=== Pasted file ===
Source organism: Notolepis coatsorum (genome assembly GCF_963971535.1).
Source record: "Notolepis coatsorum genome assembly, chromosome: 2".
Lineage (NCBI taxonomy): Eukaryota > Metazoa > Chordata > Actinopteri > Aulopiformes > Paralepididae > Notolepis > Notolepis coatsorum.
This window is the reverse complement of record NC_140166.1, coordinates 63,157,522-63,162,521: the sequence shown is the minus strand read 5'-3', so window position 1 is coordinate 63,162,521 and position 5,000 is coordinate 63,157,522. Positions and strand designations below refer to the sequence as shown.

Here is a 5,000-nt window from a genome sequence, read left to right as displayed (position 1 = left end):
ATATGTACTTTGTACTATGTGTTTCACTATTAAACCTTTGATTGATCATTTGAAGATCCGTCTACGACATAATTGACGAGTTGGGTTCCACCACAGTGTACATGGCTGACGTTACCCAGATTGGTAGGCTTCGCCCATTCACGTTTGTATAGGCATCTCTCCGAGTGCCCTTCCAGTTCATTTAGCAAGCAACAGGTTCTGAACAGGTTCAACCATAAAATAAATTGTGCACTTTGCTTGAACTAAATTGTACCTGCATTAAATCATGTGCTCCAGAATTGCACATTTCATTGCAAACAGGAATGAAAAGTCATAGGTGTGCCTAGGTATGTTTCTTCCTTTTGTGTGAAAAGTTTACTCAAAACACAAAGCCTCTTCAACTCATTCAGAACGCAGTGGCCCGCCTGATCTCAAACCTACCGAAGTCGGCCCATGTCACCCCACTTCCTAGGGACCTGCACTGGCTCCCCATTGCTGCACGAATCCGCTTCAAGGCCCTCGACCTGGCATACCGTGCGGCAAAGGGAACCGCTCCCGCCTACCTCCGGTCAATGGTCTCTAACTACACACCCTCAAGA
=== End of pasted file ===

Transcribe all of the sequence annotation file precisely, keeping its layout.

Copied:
Source organism: Notolepis coatsorum (genome assembly GCF_963971535.1).
Source record: "Notolepis coatsorum genome assembly, chromosome: 2".
Lineage (NCBI taxonomy): Eukaryota > Metazoa > Chordata > Actinopteri > Aulopiformes > Paralepididae > Notolepis > Notolepis coatsorum.
This window is the reverse complement of record NC_140166.1, coordinates 63,157,522-63,162,521: the sequence shown is the minus strand read 5'-3', so window position 1 is coordinate 63,162,521 and position 5,000 is coordinate 63,157,522. Positions and strand designations below refer to the sequence as shown.

Here is a 5,000-nt window from a genome sequence, read left to right as displayed (position 1 = left end):
ATATGTACTTTGTACTATGTGTTTCACTATTAAACCTTTGATTGATCATTTGAAGATCCGTCTACGACATAATTGACGAGTTGGGTTCCACCACAGTGTACATGGCTGACGTTACCCAGATTGGTAGGCTTCGCCCATTCACGTTTGTATAGGCATCTCTCCGAGTGCCCTTCCAGTTCATTTAGCAAGCAACAGGTTCTGAACAGGTTCAACCATAAAATAAATTGTGCACTTTGCTTGAACTAAATTGTACCTGCATTAAATCATGTGCTCCAGAATTGCACATTTCATTGCAAACAGGAATGAAAAGTCATAGGTGTGCCTAGGTATGTTTCTTCCTTTTGTGTGAAAAGTTTACTCAAAACACAAAGCCTCTTCAACTCATTCAGAACGCAGTGGCCCGCCTGATCTCAAACCTACCGAAGTCGGCCCATGTCACCCCACTTCCTAGGGACCTGCACTGGCTCCCCATTGCTGCACGAATCCGCTTCAAGGCCCTCGACCTGGCATACCGTGCGGCAAAGGGAACCGCTCCCGCCTACCTCCGGTCAATGGTCTCTAACTACACACCCTCAAGA